Fig 2. Performance predicts welding self-efficacy and interest stronger for males than females in the VR condition.

Interaction effect of gender and performance on welding self-efficacy (top) and interest (bottom) for VR. The darker line represents males and the lighter line represents females.

Fig 3. Gender did not moderate the relationships between performance and welding self-efficacy and interest in the desktop simulation condition.

Interaction effect of gender and performance on welding self-efficacy (top) and interest (bottom) for desktop simulation. The darker line represents males and the lighter line represents females.

Study 2 discussion

The purpose of Study 2 was to investigate the degree to which social learning takes place in group-based skills training using VR and desktop simulation, and how social learning dynamics shape performance and attitudinal outcomes. We posed two research questions and addressed them with specific analyses driven by observation and previous research on social learning theory.

Regarding Research Question 3, results provide evidence for the presence of social learning dynamics in varying degrees for both the VR and desktop simulation conditions. In both conditions, groups converged on performance and learning strategy. Those in the VR condition, though, demonstrated significantly higher convergence on both metrics, indicating a higher degree of social learning. Second, we found that the welding performance and strategy of the group’s lead welder strongly predicted the rest of the group members’ welding performance and strategy, which demonstrates the effect of behavioral modeling. This finding prompted a more detailed investigation of effects of behavioral modeling. We next examined participants who observed multiple behavioral models (i.e., welded third or fourth) to see if they were more strongly influenced by the person who welded right before them than the first welder. Analyses showed that for these individuals, the welder who went right before them strongly predicted their welding performance and learning strategy while the first welder did not. Taken together, these findings indicated that in both conditions the first welder set the tone for the group but that individuals were more directly influenced by the performance and strategy of the welder right before them.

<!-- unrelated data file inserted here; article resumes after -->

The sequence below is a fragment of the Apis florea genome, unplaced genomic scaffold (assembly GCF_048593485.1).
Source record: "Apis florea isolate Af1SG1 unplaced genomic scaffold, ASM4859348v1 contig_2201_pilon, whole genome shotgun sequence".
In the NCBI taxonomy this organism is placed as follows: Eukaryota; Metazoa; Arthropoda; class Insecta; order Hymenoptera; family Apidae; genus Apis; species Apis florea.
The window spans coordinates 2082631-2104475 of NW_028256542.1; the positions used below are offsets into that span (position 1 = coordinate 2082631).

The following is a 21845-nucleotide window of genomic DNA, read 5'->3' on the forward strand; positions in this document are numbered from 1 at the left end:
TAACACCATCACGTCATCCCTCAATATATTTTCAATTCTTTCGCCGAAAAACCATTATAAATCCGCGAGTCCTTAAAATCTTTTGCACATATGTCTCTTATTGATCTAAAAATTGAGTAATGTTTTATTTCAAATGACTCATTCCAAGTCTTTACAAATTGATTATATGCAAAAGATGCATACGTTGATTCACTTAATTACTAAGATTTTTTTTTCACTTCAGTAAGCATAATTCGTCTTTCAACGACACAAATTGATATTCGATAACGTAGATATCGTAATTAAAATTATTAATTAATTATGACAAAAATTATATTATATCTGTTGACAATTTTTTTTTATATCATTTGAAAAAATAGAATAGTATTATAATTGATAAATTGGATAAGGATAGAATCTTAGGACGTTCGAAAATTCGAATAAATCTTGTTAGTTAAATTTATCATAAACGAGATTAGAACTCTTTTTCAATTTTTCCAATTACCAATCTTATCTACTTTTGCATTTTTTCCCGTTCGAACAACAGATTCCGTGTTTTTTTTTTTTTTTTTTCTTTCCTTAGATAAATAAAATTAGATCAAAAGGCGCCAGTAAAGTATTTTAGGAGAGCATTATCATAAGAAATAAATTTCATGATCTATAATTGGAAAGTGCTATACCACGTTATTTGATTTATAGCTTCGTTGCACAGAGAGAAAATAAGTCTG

The final aspect of behavioral modeling that we explored was whether an individual’s level of welding performance affected whether subsequent group members modeled their learning strategy. Surprisingly, analyses revealed a nonsignificant interaction between a behavioral models’ learning strategy and performance in predicting the learning strategy of subsequent group members. We interpreted these findings as a tendency for participants to model their own learning strategy after the most proximate behavioral model regardless of how well that model performed overall.

Next, we address the career-related attitudinal outcomes. Results demonstrated that welding performance was only predictive of male participants’ welding self-efficacy and interest in the VR condition. These results indicate that performance in group-based EVE skills training, which is evidently influenced by social learning dynamics, in turn influences welding self-efficacy and interest for only a certain subset of trainees; namely, males using high immersion and fidelity VR.

General discussion

In two separate inductive studies we explored the use of EVEs for the purposes of career exploration and group-based skills training. By creating a safe learning environment for a variety of skill levels and removing barriers to group-based learning, career-oriented EVEs have the potential to greatly expand learning opportunities. The cumulative results of these studies demonstrate that EVEs may be useful training tools in these capacities, but they also highlight some potential pitfalls particularly in the context of group-based training.